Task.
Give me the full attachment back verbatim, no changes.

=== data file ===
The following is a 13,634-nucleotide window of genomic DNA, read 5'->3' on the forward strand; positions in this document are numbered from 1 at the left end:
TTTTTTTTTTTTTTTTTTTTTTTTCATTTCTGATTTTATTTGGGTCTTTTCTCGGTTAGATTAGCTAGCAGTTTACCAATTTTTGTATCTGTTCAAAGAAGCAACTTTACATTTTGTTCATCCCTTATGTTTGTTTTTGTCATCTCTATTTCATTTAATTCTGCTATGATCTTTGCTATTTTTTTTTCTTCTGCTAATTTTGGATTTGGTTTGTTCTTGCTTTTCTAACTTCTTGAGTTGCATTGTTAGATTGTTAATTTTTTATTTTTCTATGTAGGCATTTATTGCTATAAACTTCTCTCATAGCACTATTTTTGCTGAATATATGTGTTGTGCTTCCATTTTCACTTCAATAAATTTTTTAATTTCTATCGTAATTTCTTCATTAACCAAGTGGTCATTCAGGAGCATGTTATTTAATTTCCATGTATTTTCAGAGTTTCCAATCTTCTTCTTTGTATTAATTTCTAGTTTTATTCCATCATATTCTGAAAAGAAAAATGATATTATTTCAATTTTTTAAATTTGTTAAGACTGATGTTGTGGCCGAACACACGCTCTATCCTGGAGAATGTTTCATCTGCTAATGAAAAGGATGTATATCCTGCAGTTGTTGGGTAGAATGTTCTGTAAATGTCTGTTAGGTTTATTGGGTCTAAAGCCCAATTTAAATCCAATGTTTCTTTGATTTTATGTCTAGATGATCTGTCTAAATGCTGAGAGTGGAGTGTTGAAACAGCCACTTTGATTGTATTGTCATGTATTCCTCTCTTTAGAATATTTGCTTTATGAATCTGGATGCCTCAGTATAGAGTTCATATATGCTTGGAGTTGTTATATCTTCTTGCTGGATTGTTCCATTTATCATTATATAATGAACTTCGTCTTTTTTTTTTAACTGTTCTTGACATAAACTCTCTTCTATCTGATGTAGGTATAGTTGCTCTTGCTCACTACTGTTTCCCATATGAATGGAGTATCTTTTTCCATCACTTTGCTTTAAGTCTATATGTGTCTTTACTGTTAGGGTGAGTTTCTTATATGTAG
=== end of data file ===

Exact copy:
The following is a 13,634-nucleotide window of genomic DNA, read 5'->3' on the forward strand; positions in this document are numbered from 1 at the left end:
TTTTTTTTTTTTTTTTTTTTTTTTCATTTCTGATTTTATTTGGGTCTTTTCTCGGTTAGATTAGCTAGCAGTTTACCAATTTTTGTATCTGTTCAAAGAAGCAACTTTACATTTTGTTCATCCCTTATGTTTGTTTTTGTCATCTCTATTTCATTTAATTCTGCTATGATCTTTGCTATTTTTTTTTCTTCTGCTAATTTTGGATTTGGTTTGTTCTTGCTTTTCTAACTTCTTGAGTTGCATTGTTAGATTGTTAATTTTTTATTTTTCTATGTAGGCATTTATTGCTATAAACTTCTCTCATAGCACTATTTTTGCTGAATATATGTGTTGTGCTTCCATTTTCACTTCAATAAATTTTTTAATTTCTATCGTAATTTCTTCATTAACCAAGTGGTCATTCAGGAGCATGTTATTTAATTTCCATGTATTTTCAGAGTTTCCAATCTTCTTCTTTGTATTAATTTCTAGTTTTATTCCATCATATTCTGAAAAGAAAAATGATATTATTTCAATTTTTTAAATTTGTTAAGACTGATGTTGTGGCCGAACACACGCTCTATCCTGGAGAATGTTTCATCTGCTAATGAAAAGGATGTATATCCTGCAGTTGTTGGGTAGAATGTTCTGTAAATGTCTGTTAGGTTTATTGGGTCTAAAGCCCAATTTAAATCCAATGTTTCTTTGATTTTATGTCTAGATGATCTGTCTAAATGCTGAGAGTGGAGTGTTGAAACAGCCACTTTGATTGTATTGTCATGTATTCCTCTCTTTAGAATATTTGCTTTATGAATCTGGATGCCTCAGTATAGAGTTCATATATGCTTGGAGTTGTTATATCTTCTTGCTGGATTGTTCCATTTATCATTATATAATGAACTTCGTCTTTTTTTTTTAACTGTTCTTGACATAAACTCTCTTCTATCTGATGTAGGTATAGTTGCTCTTGCTCACTACTGTTTCCCATATGAATGGAGTATCTTTTTCCATCACTTTGCTTTAAGTCTATATGTGTCTTTACTGTTAGGGTGAGTTTCTTATATGTAG